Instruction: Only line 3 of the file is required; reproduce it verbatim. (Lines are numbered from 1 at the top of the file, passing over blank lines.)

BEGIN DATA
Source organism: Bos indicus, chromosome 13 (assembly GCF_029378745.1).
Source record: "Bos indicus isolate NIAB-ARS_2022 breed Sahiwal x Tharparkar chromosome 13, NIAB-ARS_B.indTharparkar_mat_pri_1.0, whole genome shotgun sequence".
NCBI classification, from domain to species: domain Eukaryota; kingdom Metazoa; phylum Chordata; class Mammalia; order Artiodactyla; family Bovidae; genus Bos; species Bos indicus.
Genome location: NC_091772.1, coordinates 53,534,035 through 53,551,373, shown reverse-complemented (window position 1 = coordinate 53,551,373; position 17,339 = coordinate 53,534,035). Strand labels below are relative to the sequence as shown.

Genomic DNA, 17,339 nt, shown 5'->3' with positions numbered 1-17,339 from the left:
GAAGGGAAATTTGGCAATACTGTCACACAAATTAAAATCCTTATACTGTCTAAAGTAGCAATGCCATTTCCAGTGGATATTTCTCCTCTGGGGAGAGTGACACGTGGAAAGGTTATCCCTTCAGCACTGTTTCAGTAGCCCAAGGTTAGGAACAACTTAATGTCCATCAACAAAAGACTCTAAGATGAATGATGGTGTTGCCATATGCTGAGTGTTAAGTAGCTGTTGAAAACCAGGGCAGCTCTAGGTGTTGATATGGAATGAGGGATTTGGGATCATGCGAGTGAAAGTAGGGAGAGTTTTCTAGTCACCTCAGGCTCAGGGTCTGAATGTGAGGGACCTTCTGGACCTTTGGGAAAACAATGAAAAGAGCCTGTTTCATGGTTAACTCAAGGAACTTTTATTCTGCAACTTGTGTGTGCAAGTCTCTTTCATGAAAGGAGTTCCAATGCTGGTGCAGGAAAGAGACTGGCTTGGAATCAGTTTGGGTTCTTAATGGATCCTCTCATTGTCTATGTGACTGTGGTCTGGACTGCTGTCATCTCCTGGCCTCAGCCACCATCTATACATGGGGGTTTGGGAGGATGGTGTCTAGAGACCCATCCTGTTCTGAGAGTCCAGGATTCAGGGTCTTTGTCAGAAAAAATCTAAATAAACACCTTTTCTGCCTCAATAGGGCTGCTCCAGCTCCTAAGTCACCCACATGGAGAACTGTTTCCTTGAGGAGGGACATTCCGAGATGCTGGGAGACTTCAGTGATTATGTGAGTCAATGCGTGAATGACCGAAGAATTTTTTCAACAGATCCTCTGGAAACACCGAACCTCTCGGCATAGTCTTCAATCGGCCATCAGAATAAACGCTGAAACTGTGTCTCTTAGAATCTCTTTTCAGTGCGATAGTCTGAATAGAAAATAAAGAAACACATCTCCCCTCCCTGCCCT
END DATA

NCBI classification, from domain to species: domain Eukaryota; kingdom Metazoa; phylum Chordata; class Mammalia; order Artiodactyla; family Bovidae; genus Bos; species Bos indicus.